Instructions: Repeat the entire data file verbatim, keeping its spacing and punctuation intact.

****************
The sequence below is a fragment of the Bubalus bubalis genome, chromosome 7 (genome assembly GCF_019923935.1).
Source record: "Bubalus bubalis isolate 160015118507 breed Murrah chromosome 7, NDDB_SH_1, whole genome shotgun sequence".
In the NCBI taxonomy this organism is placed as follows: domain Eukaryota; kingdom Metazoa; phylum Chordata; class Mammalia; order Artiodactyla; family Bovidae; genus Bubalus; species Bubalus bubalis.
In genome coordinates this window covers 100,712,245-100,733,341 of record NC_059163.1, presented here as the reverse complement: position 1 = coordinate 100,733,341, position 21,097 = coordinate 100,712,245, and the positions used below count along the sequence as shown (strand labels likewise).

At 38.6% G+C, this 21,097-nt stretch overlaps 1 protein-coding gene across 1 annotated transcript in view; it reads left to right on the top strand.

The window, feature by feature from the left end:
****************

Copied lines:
The sequence below is a fragment of the Bubalus bubalis genome, chromosome 7 (genome assembly GCF_019923935.1).
Source record: "Bubalus bubalis isolate 160015118507 breed Murrah chromosome 7, NDDB_SH_1, whole genome shotgun sequence".
In the NCBI taxonomy this organism is placed as follows: domain Eukaryota; kingdom Metazoa; phylum Chordata; class Mammalia; order Artiodactyla; family Bovidae; genus Bubalus; species Bubalus bubalis.
In genome coordinates this window covers 100,712,245-100,733,341 of record NC_059163.1, presented here as the reverse complement: position 1 = coordinate 100,733,341, position 21,097 = coordinate 100,712,245, and the positions used below count along the sequence as shown (strand labels likewise).

At 38.6% G+C, this 21,097-nt stretch overlaps 1 protein-coding gene across 1 annotated transcript in view; it reads left to right on the top strand.

The window, feature by feature from the left end: